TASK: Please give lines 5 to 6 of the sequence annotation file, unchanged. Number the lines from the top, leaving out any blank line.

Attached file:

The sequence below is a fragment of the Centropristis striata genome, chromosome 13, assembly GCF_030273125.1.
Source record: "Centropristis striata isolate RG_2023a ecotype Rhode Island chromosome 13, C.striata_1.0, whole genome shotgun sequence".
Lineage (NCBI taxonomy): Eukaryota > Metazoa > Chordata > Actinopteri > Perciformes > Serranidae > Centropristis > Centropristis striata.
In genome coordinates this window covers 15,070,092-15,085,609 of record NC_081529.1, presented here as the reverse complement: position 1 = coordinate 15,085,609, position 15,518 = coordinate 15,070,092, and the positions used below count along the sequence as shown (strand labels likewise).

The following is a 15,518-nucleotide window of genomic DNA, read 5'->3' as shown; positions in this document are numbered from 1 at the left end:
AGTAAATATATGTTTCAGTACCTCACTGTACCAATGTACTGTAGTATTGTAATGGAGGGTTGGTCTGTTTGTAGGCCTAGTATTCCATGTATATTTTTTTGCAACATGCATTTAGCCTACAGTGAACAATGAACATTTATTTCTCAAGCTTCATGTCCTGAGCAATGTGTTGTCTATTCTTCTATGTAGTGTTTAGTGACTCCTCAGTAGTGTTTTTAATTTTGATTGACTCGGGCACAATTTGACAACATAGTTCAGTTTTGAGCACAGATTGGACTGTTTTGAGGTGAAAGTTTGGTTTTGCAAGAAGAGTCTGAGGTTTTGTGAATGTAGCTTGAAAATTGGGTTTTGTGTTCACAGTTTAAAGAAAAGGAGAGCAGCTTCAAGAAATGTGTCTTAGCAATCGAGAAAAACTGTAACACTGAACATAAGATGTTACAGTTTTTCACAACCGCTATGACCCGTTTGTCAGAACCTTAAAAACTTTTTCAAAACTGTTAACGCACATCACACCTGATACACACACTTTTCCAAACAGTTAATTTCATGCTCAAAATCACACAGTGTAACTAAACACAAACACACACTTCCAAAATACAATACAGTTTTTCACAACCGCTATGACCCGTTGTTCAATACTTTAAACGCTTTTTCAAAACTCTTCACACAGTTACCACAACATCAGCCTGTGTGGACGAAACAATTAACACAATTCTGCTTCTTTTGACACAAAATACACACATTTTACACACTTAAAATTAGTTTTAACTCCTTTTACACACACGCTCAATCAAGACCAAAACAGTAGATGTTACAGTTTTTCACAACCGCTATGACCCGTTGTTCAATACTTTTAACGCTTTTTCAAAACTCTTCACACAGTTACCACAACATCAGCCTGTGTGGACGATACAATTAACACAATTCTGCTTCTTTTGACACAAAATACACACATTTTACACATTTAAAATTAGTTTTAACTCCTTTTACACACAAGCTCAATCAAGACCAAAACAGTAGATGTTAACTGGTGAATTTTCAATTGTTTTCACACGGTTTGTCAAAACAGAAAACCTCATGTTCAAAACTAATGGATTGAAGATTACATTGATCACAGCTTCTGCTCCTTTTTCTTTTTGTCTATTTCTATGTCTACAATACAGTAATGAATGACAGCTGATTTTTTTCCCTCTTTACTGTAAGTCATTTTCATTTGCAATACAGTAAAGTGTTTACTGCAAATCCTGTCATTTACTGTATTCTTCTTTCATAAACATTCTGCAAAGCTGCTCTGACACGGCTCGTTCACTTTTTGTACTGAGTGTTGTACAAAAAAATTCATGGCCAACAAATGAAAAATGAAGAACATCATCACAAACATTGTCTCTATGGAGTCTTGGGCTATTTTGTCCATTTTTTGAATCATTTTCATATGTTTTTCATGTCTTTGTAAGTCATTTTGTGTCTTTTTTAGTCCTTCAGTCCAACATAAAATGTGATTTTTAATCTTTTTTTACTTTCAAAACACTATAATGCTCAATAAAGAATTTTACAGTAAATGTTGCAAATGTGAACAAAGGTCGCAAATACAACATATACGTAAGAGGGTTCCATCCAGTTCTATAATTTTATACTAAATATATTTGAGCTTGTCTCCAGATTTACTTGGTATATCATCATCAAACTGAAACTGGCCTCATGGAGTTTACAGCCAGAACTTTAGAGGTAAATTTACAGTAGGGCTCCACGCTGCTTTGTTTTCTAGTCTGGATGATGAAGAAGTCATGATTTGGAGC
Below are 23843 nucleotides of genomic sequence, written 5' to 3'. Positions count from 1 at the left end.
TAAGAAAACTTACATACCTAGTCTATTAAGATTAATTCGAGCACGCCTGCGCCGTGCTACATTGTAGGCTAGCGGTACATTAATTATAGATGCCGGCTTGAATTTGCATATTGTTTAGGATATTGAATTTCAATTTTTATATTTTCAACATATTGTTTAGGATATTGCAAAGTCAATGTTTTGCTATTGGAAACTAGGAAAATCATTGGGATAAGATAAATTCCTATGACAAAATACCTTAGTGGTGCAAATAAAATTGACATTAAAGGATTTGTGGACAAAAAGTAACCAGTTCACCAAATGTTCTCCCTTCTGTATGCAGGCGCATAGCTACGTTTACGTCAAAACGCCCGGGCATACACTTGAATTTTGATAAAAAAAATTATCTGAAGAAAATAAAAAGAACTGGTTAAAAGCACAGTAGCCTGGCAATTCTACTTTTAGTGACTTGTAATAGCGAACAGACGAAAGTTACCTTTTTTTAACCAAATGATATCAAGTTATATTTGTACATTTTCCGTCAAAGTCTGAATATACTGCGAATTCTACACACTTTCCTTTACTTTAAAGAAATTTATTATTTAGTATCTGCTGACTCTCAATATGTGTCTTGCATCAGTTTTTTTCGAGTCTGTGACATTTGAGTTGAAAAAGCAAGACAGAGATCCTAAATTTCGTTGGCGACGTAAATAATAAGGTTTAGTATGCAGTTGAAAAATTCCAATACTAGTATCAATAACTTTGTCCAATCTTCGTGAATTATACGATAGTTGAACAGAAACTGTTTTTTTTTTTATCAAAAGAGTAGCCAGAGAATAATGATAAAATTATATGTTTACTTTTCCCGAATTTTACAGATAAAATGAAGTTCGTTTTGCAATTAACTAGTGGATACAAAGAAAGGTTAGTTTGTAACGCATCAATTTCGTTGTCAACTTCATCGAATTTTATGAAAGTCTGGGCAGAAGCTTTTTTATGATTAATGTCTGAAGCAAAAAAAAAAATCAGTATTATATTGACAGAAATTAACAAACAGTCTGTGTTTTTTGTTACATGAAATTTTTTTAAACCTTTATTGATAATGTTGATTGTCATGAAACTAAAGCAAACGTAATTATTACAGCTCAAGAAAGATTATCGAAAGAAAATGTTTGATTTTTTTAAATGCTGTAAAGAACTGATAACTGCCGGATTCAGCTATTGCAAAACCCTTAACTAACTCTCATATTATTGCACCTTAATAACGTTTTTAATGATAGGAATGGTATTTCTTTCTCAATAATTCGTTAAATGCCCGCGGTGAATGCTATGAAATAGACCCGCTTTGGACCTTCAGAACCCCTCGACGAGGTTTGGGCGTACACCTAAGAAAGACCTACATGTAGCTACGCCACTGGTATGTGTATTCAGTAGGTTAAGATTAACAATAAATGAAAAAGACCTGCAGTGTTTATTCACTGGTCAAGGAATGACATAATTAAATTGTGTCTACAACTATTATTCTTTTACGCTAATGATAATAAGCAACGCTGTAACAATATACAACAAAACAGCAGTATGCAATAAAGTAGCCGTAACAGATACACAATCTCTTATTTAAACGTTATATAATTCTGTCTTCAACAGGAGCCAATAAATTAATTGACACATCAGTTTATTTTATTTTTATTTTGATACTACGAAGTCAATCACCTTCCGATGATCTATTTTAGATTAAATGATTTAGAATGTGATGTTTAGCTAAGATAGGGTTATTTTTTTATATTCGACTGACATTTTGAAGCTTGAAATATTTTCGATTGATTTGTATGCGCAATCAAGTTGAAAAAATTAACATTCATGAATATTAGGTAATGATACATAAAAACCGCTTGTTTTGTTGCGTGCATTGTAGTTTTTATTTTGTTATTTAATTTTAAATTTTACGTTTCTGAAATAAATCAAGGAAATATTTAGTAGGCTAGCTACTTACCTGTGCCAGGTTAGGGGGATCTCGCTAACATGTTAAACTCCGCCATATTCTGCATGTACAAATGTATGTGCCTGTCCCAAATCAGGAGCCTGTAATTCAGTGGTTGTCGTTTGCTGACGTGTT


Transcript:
The following is a 15,518-nucleotide window of genomic DNA, read 5'->3' as shown; positions in this document are numbered from 1 at the left end:
AGTAAATATATGTTTCAGTACCTCACTGTACCAATGTACTGTAGTATTGTAATGGAGGGTTGGTCTGTTTGTAGGCCTAGTATTCCATGTATATTTTTTTGCAACATGCATTTAGCCTACAGTGAACAATGAACATTTATTTCTCAAGCTTCATGTCCTGAGCAATGTGTTGTCTATTCTTCTATGTAGTGTTTAGTGACTCCTCAGTAGTGTTTTTAATTTTGATTGACTCGGGCACAATTTGACAACATAGTTCAGTTTTGAGCACAGATTGGACTGTTTTGAGGTGAAAGTTTGGTTTTGCAAGAAGAGTCTGAGGTTTTGTGAATGTAGCTTGAAAATTGGGTTTTGTGTTCACAGTTTAAAGAAAAGGAGAGCAGCTTCAAGAAATGTGTCTTAGCAATCGAGAAAAACTGTAACACTGAACATAAGATGTTACAGTTTTTCACAACCGCTATGACCCGTTTGTCAGAACCTTAAAAACTTTTTCAAAACTGTTAACGCACATCACACCTGATACACACACTTTTCCAAACAGTTAATTTCATGCTCAAAATCACACAGTGTAACTAAACACAAACACACACTTCCAAAATACAATACAGTTTTTCACAACCGCTATGACCCGTTGTTCAATACTTTAAACGCTTTTTCAAAACTCTTCACACAGTTACCACAACATCAGCCTGTGTGGACGAAACAATTAACACAATTCTGCTTCTTTTGACACAAAATACACACATTTTACACACTTAAAATTAGTTTTAACTCCTTTTACACACACGCTCAATCAAGACCAAAACAGTAGATGTTACAGTTTTTCACAACCGCTATGACCCGTTGTTCAATACTTTTAACGCTTTTTCAAAACTCTTCACACAGTTACCACAACATCAGCCTGTGTGGACGATACAATTAACACAATTCTGCTTCTTTTGACACAAAATACACACATTTTACACATTTAAAATTAGTTTTAACTCCTTTTACACACAAGCTCAATCAAGACCAAAACAGTAGATGTTAACTGGTGAATTTTCAATTGTTTTCACACGGTTTGTCAAAACAGAAAACCTCATGTTCAAAACTAATGGATTGAAGATTACATTGATCACAGCTTCTGCTCCTTTTTCTTTTTGTCTATTTCTATGTCTACAATACAGTAATGAATGACAGCTGATTTTTTTCCCTCTTTACTGTAAGTCATTTTCATTTGCAATACAGTAAAGTGTTTACTGCAAATCCTGTCATTTACTGTATTCTTCTTTCATAAACATTCTGCAAAGCTGCTCTGACACGGCTCGTTCACTTTTTGTACTGAGTGTTGTACAAAAAAATTCATGGCCAACAAATGAAAAATGAAGAACATCATCACAAACATTGTCTCTATGGAGTCTTGGGCTATTTTGTCCATTTTTTGAATCATTTTCATATGTTTTTCATGTCTTTGTAAGTCATTTTGTGTCTTTTTTAGTCCTTCAGTCCAACATAAAATGTGATTTTTAATCTTTTTTTACTTTCAAAACACTATAATGCTCAATAAAGAATTTTACAGTAAATGTTGCAAATGTGAACAAAGGTCGCAAATACAACATATACGTAAGAGGGTTCCATCCAGTTCTATAATTTTATACTAAATATATTTGAGCTTGTCTCCAGATTTACTTGGTATATCATCATCAAACTGAAACTGGCCTCATGGAGTTTACAGCCAGAACTTTAGAGGTAAATTTACAGTAGGGCTCCACGCTGCTTTGTTTTCTAGTCTGGATGATGAAGAAGTCATGATTTGGAGC